My advice is to honor yourself by saying no when you need to and then refuse to feel guilty about it. Let other souls have their own experiences and learn from them. There’s no need to run interference or prevent others from suffering the consequences of their own choices. Find what techniques work best for you to keep your energy field clear, learn to set boundaries, and care for yourself before you try to help others.

15. Do you believe there is any difference between empathic skills and intuitive/psychic skills?

They are very much the same, but there are some subtle differences if you want to break things down and analyze the two terms. Empathy is the ability to feel for and with others—like putting yourself in their place or walking a mile in their shoes. It has more to do with emotions and feeling (clairsentience), whereas a person with psychic skills might also experience clairaudience (hearing in the spirit realm), clairvoyance (seeing apparitions, having visions and dreams), psychometry (gleaning information from objects), and mysteriously knowing things. Not all psychics are emotionally empathic, meaning not all of them get their information from what they feel.

Empathy is just one component of the multi-faceted intuitive package that I call our divine or internal guidance system. As empaths develop their intuition, they will naturally stop giving away their energy by default and become more on purpose about what energy they send and receive. It’s best not to use our bodies as a psychic barometer or allow empathic abilities to wreck havoc upon our emotions and physical well-being.

Thanks to Yvonne for sharing her personal experiences.  Here again are the links to Yvonne’s book, and blog and podcast.

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Need to get crackin’ on your real path? I’m still here to help you.  Email me at conduitofjoy@hotmail.com.

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6 Responses to Empaths R Us – Yvonne Perry/Lavendar Rose

  1. Julie says:

    Thanks for putting this out there. I like the part about setting boundaries, saying no and (hard part!) Not Feeling Guilty!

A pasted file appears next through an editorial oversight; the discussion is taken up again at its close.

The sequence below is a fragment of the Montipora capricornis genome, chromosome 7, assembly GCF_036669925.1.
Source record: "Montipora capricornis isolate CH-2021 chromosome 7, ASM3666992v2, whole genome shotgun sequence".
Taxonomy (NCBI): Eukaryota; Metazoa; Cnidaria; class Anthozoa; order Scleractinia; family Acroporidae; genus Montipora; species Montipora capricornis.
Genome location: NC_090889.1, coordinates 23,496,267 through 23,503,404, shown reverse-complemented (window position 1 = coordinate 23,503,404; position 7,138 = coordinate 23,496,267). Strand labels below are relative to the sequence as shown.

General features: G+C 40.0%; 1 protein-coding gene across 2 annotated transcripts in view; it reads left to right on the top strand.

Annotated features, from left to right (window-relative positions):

2. Yvonne Perry says:

    Thank you for conducting this interview with me. The entire series has been very beneficial to the community of highly-sensitive people in my network.

    Much love and light to you and your readers!

    Yvonne

  3. Sol says:

    I understand how Yvonne Perry must have felt in childhood, especially the crying is weakness part. Nice to see her so happy, however!

    As always, thank you for the interviews.

  4. conduitofjoy says:

    Yvonne,

    Thank YOU for sharing so generously of yourself. I know learning that others have similar experiences, is a big comfort to others who are just “discovering” their empathy.

    Hugs,
    Kara

  5. Hi Kara & Yvonne,

    I’m very much enjoying this series, Kara, and this interview was another great one.

    Thanks, Yvonne for this! I appreciate that insight where you connect the co-dependency with empathic traits — I’d never made that connection before, but I think you’re right on!

    I also realized the idea of being sensitive is often meant as emotionally-over-sensitive but really, it’s just sensitive. Maybe some day (thanks to interviews and series like this one) it can be appreciated as a positive thing once we acknowledge it instead of a weakness.

    Thanks both of you!

  6. conduitofjoy says:

    Patti,

    I also was intrigued by the co-dependency connection, and looking back on my own experiences, I also think Yvonne is correct. It’s so fascinating how each person brings another level of learning for us.

    Appreciate your comment.

    Kara